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Hamell v. Idaho County

United States District Court, D. Idaho

August 8, 2018

IDAHO COUNTY, a political subdivision of the State of Idaho, KATHY ACKERMAN, Idaho County Clerk, JIM CHMELICK, Idaho County Commissioner, MARK FREI, Idaho County Commissioner, SKIP BRANDT, Idaho County Commissioner, JOHN AND JANE DOES 1 - 5, in their individual and official capacities, Defendants.


          Hon. Edward J. Lodge U.S. District Judge


         Before the Court in the above-entitled matter are the parties' Cross Motions for Summary Judgment. (Dkt. 32, 33.) The responsive briefing has been filed and the Motions are ripe for the Court's consideration. The facts and legal arguments are adequately presented in the briefs and record. In the interest of avoiding further delay and because the Court conclusively finds that the decisional process would not be significantly aided by oral argument, this matter is decided on the record without a hearing.


         The facts underlying this case arise from the Defendant Idaho County's sale of three properties it acquired from Plaintiffs, Raymond R. Hamell and Rachelle J. Hamell, through a tax deed after the Plaintiffs failed to pay property taxes. (Dkt. 26.) The properties are identified as: Shingle Creek Property, Shaw Subdivision Lot 1, and Shaw Subdivision Lot 2. The property sales were held by public auction. Plaintiffs allege the Notices of Sale for each of the public auctions issued by the Defendants were deficient because they failed to contain the proper legal description of the properties as required by Idaho Code § 31-808. As a result, Plaintiffs argue, the properties sold for less than their assessed value thereby depriving Plaintiffs of their due process rights to any excess proceeds from the sales.

         Plaintiffs have brought this § 1983 action against the Defendants Idaho County, Kathy Ackerman, the Idaho County Clerk, and Idaho County Commissioners Jim Chmelik, Mark Frei, and Skip Brandt. (Dkt. 26.) The Complaint raises a § 1983 claim for deprivation of the Hamells' property interest without due process, liability by statute for failing to satisfy the requirements of Idaho Code § 31-808, and an alternative claim for declaratory relief. (Dkt. 26.)[1] The parties have filed Cross Motions for Summary Judgment which are now before the Court. (Dkt. 32, 33.)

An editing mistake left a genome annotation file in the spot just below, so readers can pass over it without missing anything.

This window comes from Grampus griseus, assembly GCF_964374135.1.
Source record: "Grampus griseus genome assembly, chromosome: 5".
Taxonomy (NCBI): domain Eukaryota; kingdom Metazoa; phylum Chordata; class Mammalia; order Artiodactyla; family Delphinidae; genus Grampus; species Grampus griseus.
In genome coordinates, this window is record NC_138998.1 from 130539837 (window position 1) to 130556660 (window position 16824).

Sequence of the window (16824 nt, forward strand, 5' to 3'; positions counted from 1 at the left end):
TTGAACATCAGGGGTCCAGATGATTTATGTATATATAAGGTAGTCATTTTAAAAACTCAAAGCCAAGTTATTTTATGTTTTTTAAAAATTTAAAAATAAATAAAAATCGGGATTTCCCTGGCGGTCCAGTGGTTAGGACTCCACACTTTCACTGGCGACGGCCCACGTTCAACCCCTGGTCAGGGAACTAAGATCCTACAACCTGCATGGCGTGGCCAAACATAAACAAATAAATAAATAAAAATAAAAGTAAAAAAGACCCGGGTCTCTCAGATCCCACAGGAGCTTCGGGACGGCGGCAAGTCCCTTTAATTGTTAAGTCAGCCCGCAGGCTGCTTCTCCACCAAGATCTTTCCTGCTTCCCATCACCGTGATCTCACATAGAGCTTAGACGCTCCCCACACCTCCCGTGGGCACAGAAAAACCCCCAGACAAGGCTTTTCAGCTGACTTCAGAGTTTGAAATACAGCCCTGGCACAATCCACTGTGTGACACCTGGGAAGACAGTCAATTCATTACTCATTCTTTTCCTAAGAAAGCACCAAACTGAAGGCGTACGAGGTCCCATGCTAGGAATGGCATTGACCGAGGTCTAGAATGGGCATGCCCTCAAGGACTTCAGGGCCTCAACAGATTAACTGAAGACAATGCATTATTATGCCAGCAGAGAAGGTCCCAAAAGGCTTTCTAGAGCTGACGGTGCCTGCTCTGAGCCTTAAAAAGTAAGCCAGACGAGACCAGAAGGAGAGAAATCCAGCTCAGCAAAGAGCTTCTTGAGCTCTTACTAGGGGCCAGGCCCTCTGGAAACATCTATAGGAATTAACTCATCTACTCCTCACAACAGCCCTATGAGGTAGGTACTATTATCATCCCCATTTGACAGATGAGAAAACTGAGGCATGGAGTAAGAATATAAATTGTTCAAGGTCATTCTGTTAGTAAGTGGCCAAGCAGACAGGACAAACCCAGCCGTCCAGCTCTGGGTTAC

Motions for summary judgment are governed by Rule 56 of the Federal Rules of Civil Procedure. Rule 56 provides, in pertinent part, that judgment “shall be rendered forthwith if the pleadings, depositions, answers to interrogatories, and admissions on file, together with the affidavits, if any, show that there is no genuine issue as to any material fact and that the moving party is entitled to judgment as a matter of law.” Fed.R.Civ.P. 56(c). An issue is “material” if it affects the outcome of the litigation and may be considered “genuine” if it is established by “sufficient evidence supporting the claimed factual dispute…to require a jury or judge to resolve the parties' differing versions of the truth at trial.” Hahn v. Sargent, 523 F.3d 461, 464 (1st Cir. 1975) (quoting First Nat'l Bank v. Cities Serv. Co. Inc., 391 U.S. 253, 289 (1968)); see also British Motor Car Distrib. v. San Francisco Auto. Indus. Welfare Fund, 883 F.2d 371 (9th Cir. 1989).

         Under Rule 56, summary judgment is mandated if the non-moving party fails to make a showing sufficient to establish the existence of an element which is essential to the non-moving party's case and upon which the non-moving party will bear the burden of proof at trial. See Celotex Corp. v. Catrett, 477 U.S. 317, 322 (1986). If the non-moving party fails to make such a showing on any essential element, “there can be no ‘genuine issue of material fact,' since a complete[] failure of proof concerning an essential element of the nonmoving party's case necessarily renders all other facts immaterial.” Id. at 323.

In order to withstand a motion for summary judgment, a party
(1) must make a showing sufficient to establish a genuine issue of fact with respect to any element for which it bears the burden of proof; (2) must show that there is an issue that may reasonably be resolved in favor of either party; and (3) must come forward with more persuasive evidence than would otherwise be necessary when the factual context makes the non-moving party's claim implausible.

British Motor Car, 882 F.2d at 374 (citation omitted). When applying this standard, the court views all of the evidence in the light most favorable to the non-moving party. Anderson v. Liberty Lobby, Inc., 477 U.S. 242, 255 (1986); Hughes v. United States, 953 F.2d 531, 541 (9th Cir. 1992).


         1. Section 1983 ...

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